CROYDON IN CRISIS: Only 101 people in the country are qualified to carry out essential audit work on public bodies, the lack of proper scrutiny putting £100bn of public spending at risk according to a report from a Commons committee
Croydon is among dozens of local authorities across England who, despite being in deep financial problems, have no up-to-date accounts signed off.
A shocking report in today’s Grauniad claims that 99% of English councils did not have their 2022-2023 financial accounts signed off by the deadline this year.
This has in effect left £100billion of public spending lacking proper checks and audits.
Croydon is among these councils.
None of Croydon’s annual accounts have been signed off by its auditors since before the first covid lockdown. Croydon last had its accounts audited and approved in 2018-2019.
When Eric Pickles, the Tory minister for local government, introduced “localism” and abolished the Audit Commission, he unleashed financial chaos and catastrophe that has seen Croydon and six other councils issue effective bankruptcy notices since 2020 – Thurrock, Northumberland, Nottingham, Slough and Woking; while in 2018 Northamptonshire proved to be such a financial basket case that the authority was scrapped and replaced.
The head of the civic accountancy body has described the impact of Pickles’ “reforms” as a “public administration disaster”.
Without properly scrutinised accounts, it is feared that even more councils will fall into financial black holes, and that poor managements and speculative financial deals – of the kind that has brought down Croydon, Thurrock and Woking, among others, will go unchecked.
“More than 900 sets of accounts for councils and other public bodies going back to 2017 remain unaudited,” The Guardian reports, having confirmed that Slough and nine other public bodies have not had their accounts audited for the past five years. These include Spelthorne and Warrington, both of which have borrowed more than £1billion to invest in commercial schemes.
Among those missing four years of audits are Woking, which went bust this year with debts of £2billion, and Croydon, where debts are £1.6billion and Section 114 notices have been issued in 2020 (twice) and 2022.
As has been reflected in Croydon, where the external auditors Grant Thornton have been overwhelmed by the workload of past accounts and the cash-strapped council’s repeat bankruptcies, there are often not enough external accountants available to keep up with the work demands. There are only 101 people in the country qualified to carry out such work.
“Ministers are considering an amnesty whereby incomplete past audits would be cancelled to clear the backlog,” according to The Guardian.
“This lack of scrutiny of councils’ finances removes any early warning system for local authorities in financial difficulty,” according to Meg Hillier MP, the chair of the Commons’ Public Accounts Committee. “The implications for public services do not bear thinking about at both the local and national level, and for the lives of people who depend on them.”
As The Guardian reports: “The PAC warned in June that the audit backlog was hindering the accountability for £100billion of local government spending. It said more “horror stories” like the insolvencies in recent years of Croydon, Slough, Thurrock and Woking councils could be going undetected as a result.”
Only three councils managed to complete their 2022-2023 audits on time, out of more than 300. The Guardian says that 150 councils have not been audited since 2020-2021, 61 since 2019-2020, 22 since 2018-2019 and 10 since 2017-2018.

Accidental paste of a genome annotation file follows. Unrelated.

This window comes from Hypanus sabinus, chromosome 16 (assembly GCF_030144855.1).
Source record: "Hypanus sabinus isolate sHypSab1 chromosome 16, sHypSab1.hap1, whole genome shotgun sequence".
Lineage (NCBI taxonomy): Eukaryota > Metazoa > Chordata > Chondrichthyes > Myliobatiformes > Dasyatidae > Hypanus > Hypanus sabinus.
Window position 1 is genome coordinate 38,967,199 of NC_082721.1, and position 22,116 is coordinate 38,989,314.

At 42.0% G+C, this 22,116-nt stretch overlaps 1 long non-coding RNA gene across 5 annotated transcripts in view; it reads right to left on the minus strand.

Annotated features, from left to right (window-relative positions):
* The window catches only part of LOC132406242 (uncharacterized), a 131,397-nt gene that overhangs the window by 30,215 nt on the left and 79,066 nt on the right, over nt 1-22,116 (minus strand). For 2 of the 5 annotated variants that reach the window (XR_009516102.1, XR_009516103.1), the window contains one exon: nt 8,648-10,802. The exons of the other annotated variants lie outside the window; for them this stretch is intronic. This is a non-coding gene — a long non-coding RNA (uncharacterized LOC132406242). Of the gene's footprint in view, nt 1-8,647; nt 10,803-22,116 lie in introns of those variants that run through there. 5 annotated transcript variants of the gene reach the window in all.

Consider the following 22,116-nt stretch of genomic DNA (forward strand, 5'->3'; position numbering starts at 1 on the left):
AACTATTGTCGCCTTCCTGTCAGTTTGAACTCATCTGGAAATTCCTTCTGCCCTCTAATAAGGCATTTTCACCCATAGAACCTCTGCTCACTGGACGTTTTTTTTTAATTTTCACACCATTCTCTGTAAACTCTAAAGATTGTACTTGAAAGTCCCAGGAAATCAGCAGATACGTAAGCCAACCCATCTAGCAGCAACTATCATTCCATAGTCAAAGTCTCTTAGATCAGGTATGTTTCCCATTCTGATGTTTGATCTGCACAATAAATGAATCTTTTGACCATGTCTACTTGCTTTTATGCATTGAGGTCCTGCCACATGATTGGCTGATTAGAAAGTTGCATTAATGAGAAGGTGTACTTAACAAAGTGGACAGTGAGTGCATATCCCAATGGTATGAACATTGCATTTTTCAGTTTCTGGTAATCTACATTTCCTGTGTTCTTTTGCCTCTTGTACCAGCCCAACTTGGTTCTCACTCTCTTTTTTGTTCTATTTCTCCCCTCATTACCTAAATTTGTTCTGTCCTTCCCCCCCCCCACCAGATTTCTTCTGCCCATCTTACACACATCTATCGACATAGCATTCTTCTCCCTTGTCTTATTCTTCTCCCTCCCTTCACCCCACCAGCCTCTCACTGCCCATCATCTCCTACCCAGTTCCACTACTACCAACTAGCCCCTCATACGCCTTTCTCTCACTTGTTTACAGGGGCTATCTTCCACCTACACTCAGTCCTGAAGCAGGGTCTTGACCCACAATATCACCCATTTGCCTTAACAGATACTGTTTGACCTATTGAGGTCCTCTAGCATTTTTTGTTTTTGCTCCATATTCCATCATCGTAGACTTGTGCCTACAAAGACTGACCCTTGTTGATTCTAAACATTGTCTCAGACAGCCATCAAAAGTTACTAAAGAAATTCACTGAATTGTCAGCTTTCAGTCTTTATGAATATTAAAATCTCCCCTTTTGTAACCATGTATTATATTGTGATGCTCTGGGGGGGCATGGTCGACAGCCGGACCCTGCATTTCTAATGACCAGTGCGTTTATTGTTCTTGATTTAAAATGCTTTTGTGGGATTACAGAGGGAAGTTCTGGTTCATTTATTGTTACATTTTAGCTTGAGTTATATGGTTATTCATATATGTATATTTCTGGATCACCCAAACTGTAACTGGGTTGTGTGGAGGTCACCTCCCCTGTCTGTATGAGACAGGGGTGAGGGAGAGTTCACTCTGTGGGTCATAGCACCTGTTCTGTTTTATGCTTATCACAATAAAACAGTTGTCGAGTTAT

“Before the abolition of the Audit Commission, all local authority accounts were signed off on time and had been for decades,” said Rob Whiteman, chief executive of CIPFA, the Chartered Institute of Public Finance and Accountancy.
“It’s hard to think of a public service reform that has done so much damage.”
A Department for Levelling Up, Housing and Communities spokesperson told The Guardian: “We are taking action to tackle the local audit backlog and make the system more sustainable and timely. In July, the minister for local government wrote to the sector and the chair of the levelling up committee to share proposals to address these issues, agreed in principle with key partners. We intend to begin implementing changes following further engagement.”
Read more: We are witnessing the long, slow death of local government
Read more: Croydon needs deal that could set precedent for all councils
Read more: Croydon is in a right Pickles and it is easy to work out why
- Inside Croydon – as seen on TV! – has been delivering local community news since 2010. 3million page views per year in 2020, 2021 and 2022.
- If you want real journalism, actually based in the borough, you should consider paying for it. Please sign up today. Click here for more details
- If you have a news story about life in or around Croydon, or want to publicise your residents’ association or business, or if you have a local event to promote, please email us with full details at email@example.com
- As featured on Google News Showcase
- We offer FREE ads to community groups when they have members who are paid subscribers to Inside Croydon
- Our comments section on every report provides all readers with an immediate “right of reply” on all our content
- Inside Croydon is a member of the Independent Community News Network
- Inside Croydon works together with the Bureau of Investigative Journalism, as well as BBC London News and ITV London
- ROTTEN BOROUGH AWARDS: Croydon was named among the country’s rottenest boroughs for a SIXTH successive year in 2022 in the annual round-up of civic cock-ups in Private Eye magazine